NOTHING seems stranger than reading lists of words that once seemed a threat to English: here are a few, taken mostly from Thomas Lounsburys The Standard of Usage in English.
Jonathan Swift in 1710 attacked the continual invention of new and unnecessary words - such as mob, speculactions, operations, preliminaries, embassadors, communication, battalions, bamboozle and banter. All the words survived; other people found them necessary. But that made little difference to the writers who felt that language was in danger: new threats were necessary, new threats were found.
By the end of eighteenth century, James Beattie, a minor poet from Scotland well-known in his day as "the refuter of Hume," was complaining about a new batch of barbarisms: narrate, militate, restrict, capture, inimical, committal, approval, maltreat, noval (as an adjective meaning new.)
In the nineteenth century, Coleridge was attacked by De Quincey, among others for coining the irregular word "unreliable," which should, said De Quincey, properly and grammatically be "unrelyuponable." Coleridge continued to use "unreliable" - though Lounsbury says the struggle over it and its opposite "reliable," extended to his own time (1907) - but regretted that the word talented had got out of the popular press and into polite conversation. "Why not as well say shillinged or penced?" he asked.
George Moore had to struggle with his typesetterand casual acquaintances over his use of the expression "the two first cantos." That's an Irishism, he was told (incorrectly); there can't be two first of anything. You must say "the first tw cantos." Moore replied with equal heat that "the first two cantos" logically implied a "second two cantos" - as if the poem were written with two of everything. Walter Savage Landor insisted that "I had better" was not English, but a mispronunciation of "I'd better" which was a contraction of the logical "I would better." And he convinced Robert Browning to change a passage of "Pippa Passes" to conform to this new (and totally wrong) rule.
Great controversies sprang up as the habit of making ignorant logical corrections of speech spread: one should not say "Tomorrow is Sunday," but "Tomorrow will be Sunday." Since none is a contraction of the Anglo Saxon words for no one, it must take a singular verb: "None is (never are) left." "Greed" was a vulgarism that seemed especially vulgar because it was unnecessary; the perfectly good word "greediness" had always been available. Since the suffix -less could only logically be used with nouns, tireless was a solecism: untiring should be used instead.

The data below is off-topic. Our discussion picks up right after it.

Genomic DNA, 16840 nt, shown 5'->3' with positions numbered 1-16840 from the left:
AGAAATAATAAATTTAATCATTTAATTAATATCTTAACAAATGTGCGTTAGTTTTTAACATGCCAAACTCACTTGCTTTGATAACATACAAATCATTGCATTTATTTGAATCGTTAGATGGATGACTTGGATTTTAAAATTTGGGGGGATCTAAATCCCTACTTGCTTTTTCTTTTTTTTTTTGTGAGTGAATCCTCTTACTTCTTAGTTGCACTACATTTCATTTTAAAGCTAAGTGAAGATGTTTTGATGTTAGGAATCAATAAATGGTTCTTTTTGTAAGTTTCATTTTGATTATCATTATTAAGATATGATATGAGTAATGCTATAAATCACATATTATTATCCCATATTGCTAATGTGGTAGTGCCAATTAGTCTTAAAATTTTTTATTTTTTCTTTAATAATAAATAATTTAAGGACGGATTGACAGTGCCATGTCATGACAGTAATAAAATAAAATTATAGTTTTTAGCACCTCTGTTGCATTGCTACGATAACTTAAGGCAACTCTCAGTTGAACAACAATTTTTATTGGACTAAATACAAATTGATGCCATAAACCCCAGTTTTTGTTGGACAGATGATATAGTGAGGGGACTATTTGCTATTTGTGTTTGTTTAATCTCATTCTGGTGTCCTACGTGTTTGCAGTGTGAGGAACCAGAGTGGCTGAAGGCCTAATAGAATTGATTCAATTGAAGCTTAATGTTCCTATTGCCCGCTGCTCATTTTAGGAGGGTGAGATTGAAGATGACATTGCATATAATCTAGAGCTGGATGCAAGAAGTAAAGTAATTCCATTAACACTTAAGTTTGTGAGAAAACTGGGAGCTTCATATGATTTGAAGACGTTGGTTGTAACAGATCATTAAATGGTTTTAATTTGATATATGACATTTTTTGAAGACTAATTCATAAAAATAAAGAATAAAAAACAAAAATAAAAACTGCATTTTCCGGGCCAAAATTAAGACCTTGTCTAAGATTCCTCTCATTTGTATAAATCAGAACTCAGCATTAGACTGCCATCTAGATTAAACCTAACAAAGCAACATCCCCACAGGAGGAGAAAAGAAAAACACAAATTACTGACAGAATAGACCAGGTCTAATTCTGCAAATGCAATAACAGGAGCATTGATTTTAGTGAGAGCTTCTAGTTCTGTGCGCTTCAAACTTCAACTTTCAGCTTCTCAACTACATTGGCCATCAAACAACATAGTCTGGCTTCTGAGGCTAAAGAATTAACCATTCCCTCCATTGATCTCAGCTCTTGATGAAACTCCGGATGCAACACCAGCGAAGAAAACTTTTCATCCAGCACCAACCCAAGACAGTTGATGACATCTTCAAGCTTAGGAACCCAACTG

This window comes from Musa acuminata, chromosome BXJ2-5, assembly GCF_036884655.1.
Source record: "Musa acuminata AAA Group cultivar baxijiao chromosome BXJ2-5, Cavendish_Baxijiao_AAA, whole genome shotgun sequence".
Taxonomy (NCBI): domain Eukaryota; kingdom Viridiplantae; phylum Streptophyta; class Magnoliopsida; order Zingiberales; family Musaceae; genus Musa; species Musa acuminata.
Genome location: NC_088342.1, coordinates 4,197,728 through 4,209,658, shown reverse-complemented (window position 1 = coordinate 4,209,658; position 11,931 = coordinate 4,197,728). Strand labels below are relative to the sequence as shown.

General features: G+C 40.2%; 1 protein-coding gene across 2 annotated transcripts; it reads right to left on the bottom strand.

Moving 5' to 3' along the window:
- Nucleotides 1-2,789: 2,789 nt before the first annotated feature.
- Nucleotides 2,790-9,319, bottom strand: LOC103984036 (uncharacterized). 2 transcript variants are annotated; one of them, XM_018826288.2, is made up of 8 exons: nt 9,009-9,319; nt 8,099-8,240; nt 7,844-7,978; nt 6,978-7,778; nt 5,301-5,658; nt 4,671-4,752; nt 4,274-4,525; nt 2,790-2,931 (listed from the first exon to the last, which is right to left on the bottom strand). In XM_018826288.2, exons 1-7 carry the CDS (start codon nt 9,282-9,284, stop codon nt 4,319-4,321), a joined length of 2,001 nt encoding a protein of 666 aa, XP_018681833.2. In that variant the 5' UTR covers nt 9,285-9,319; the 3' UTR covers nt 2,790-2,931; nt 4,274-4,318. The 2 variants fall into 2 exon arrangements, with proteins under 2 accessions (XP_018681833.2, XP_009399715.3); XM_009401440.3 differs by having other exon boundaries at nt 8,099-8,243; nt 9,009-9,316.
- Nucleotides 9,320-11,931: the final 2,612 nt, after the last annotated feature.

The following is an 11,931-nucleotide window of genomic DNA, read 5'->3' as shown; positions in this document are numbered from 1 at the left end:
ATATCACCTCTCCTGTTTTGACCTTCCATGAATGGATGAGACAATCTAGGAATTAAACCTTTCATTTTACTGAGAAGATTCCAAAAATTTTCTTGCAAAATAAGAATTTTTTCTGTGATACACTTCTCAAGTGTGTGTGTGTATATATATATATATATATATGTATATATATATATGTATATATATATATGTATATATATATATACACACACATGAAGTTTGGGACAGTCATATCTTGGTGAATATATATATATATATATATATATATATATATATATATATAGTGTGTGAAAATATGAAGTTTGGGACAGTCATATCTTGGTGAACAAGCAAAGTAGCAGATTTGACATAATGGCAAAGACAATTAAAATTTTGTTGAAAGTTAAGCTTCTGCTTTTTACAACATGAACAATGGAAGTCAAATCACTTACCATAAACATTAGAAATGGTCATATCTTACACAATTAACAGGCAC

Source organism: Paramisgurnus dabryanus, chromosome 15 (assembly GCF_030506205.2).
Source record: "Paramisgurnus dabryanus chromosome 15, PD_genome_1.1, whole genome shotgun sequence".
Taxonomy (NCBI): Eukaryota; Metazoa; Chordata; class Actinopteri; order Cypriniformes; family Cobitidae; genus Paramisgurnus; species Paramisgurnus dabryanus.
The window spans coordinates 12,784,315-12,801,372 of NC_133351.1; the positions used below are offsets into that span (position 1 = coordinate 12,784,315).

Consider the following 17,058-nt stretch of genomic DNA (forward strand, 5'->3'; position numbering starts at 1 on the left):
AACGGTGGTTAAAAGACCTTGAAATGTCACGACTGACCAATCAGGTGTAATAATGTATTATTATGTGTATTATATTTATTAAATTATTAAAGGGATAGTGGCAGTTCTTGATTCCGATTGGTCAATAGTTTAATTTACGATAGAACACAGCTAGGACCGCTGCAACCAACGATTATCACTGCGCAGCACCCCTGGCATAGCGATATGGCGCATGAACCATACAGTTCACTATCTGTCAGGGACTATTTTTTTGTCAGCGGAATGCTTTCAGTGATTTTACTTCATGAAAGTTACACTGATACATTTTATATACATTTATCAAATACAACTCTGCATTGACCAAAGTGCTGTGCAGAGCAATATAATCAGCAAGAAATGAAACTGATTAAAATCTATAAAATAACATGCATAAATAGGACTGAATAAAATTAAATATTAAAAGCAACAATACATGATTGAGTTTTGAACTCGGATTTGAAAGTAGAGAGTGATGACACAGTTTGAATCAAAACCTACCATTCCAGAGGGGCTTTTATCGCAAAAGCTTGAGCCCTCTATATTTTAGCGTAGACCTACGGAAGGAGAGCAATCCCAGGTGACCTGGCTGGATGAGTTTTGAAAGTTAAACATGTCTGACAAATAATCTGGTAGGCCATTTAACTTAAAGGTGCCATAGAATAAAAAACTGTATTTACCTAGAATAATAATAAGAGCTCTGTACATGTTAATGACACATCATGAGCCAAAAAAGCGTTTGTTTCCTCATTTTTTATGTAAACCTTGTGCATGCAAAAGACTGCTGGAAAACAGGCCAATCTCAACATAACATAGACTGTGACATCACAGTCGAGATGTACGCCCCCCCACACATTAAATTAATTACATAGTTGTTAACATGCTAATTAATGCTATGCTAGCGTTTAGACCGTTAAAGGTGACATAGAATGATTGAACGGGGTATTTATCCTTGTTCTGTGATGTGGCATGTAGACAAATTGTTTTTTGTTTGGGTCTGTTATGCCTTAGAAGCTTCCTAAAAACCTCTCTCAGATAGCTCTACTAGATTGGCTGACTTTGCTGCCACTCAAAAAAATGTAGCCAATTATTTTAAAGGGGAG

In the meantime, other changes in language went unnoticed: in the sixteenth century a useless b was added to lim, num, and crum. A final t was added to original words to make ancient, cormorant, pheasant, tyrant. A cockney h appeared in front of hostage and hermit : and another h in the middle of ghost. An n was inserted into messenger, nightingale and passenger, and into kindred, jaundice and thunder; a g into impregnable. An r was inserted into bridegroom and it is one of the few that anyone every complained about. Noah Webster noted that the word came from briguma - in which guma means man - and printed the word as bridegoom in his Dictionary in 1828. "Such a great corruption or blunder," he wrote, "ought not to remain a reproach to philology."
The history of corrections of popular speech is in itself a reproach to philology, a comedy of errors that is also a comedy of bad manners. Somehow people who would never think of criticizing another person for his taste in clothes, or offensive body odor, or sexual proclivities, feel required to correct other people's grammar - usually as rudely a possible. That doesn't make sense to Lounsbury: if you dislike a particular word, he says, that's a very good reason for not using it; but no reason at all for demanding that others not use it: "There is no harm in a man's limiting his employment of none to the singular verb in his own usage, if he derives any pleasure from that form of linguistic martyrdom. But why should he go about seeking to inflict upon others the misery which owes its origin to his own ignorance?"